Ukraine`s new prime minister, Viktor Yanukovych, says he wants to stop the disputes between Kiev and Moscow over such key issues as NATO membership and the price of gas supplies from Russia, according to an interview in the official Russian newspaper, AFP reports.
"We need to stop quarreling with our neighbors and learn to have respectful discussions," Yanukovych told the Russian government daily Rossiiskaya Gazeta on Saturday. He added that Russia was "an important partner" for Ukraine`s new government.
"The new government is not going to foster anti-Russian sentiments in Ukraine," said the leader of the pro-Moscow Regions party with its base of support in the mainly Russian-speaking east of Ukraine.
Yanukovych has been a Moscow favorite. In 2004 Russian President Vladimir Putin backed him in Ukraine`s disputed presidential election which triggered the "orange revolution" and led ultimately to his pro-Western rival, Viktor Yushchenko, becoming president.
The new prime minister, approved by the Ukrainian parliament on Friday, also spoke about the accord on the price of gas delivered to Ukraine, which had caused a crisis in January when Moscow cut off supplies to force Kiev to accept its prices, and which must be renegotiated regularly.
"When Ukrainian politicians said that we must cancel the accord, they used that as a weapon in their political game," Yanukovych said, referringto Yulia Tymoshenko, a former prime minister and "orange revolution" ally of Yushchenko, and now in the opposition. "We will be capable of conducting negotiations," Yanukovych said of his government.
He also said he remained opposed to Ukraine joining the North Atlantic Treaty Organization, in contrast to Yushchenko who wants Ukrainian membership in the western military alliance. But Yanukovych pointed out that the two political rivals had reached an agreement to put the issue of NATO membership before the voters in a referendum.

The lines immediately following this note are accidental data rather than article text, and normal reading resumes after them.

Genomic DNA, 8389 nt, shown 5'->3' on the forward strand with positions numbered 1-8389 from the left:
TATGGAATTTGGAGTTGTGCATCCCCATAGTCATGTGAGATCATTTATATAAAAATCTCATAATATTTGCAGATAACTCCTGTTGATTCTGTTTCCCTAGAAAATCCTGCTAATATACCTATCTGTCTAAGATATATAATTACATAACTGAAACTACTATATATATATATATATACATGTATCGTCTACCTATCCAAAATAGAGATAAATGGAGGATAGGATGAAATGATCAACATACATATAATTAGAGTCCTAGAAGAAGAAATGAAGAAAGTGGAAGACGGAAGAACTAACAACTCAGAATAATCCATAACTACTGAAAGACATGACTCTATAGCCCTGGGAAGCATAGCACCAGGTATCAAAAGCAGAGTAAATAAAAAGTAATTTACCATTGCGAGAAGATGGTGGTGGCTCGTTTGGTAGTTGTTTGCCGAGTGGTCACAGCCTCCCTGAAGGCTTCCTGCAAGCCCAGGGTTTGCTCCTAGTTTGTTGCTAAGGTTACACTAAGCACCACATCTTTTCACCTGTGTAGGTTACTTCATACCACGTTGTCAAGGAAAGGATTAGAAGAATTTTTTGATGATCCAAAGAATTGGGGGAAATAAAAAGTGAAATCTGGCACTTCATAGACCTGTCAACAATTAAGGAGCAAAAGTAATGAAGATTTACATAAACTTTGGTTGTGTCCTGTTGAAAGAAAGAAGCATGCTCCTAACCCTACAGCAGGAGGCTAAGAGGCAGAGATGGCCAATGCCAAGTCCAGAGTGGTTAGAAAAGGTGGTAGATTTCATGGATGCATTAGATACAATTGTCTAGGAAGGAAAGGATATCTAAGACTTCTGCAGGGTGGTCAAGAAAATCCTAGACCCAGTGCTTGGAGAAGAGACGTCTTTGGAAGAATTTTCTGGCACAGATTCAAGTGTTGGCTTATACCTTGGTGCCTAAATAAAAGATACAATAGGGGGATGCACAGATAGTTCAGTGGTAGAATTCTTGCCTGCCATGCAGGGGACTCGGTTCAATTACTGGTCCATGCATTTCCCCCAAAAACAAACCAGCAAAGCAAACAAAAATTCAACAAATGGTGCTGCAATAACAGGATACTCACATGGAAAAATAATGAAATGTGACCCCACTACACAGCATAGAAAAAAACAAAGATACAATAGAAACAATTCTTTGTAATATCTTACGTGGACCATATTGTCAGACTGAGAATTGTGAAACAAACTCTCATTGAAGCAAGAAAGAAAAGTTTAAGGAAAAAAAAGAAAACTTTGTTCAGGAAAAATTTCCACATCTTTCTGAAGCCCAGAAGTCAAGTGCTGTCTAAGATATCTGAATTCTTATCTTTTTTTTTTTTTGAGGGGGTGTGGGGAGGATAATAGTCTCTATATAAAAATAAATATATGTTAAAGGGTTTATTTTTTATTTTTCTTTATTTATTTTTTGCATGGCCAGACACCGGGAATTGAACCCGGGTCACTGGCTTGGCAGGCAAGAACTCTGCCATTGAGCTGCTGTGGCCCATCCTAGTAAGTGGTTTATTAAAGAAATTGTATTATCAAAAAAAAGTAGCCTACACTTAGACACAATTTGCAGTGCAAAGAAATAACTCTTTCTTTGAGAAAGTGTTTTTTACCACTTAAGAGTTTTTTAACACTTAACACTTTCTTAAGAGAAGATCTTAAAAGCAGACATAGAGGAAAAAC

He said he recognized that "the previous official statements from Kiev about the desire to join NATO had made Russia unhappy." But he pointed out that "the majority" of Ukrainians today are opposed to NATO membership, which is reflected in opinion polls in the former Soviet state."We will abide by their wishes," he said.
The new prime minister also justified the presence of some opposition "orange revolution" ministers in his cabinet, stressing the need to reunite Ukraine, which has been divided between the pro-Russian east and the more nationalist west of the country.
"The government must not serve half the country but the entire state if it is to be effective," he said.
The news was monitored by The Action Ukraine Report (AUR) Monitoring Service, Morgan Williams, Editor.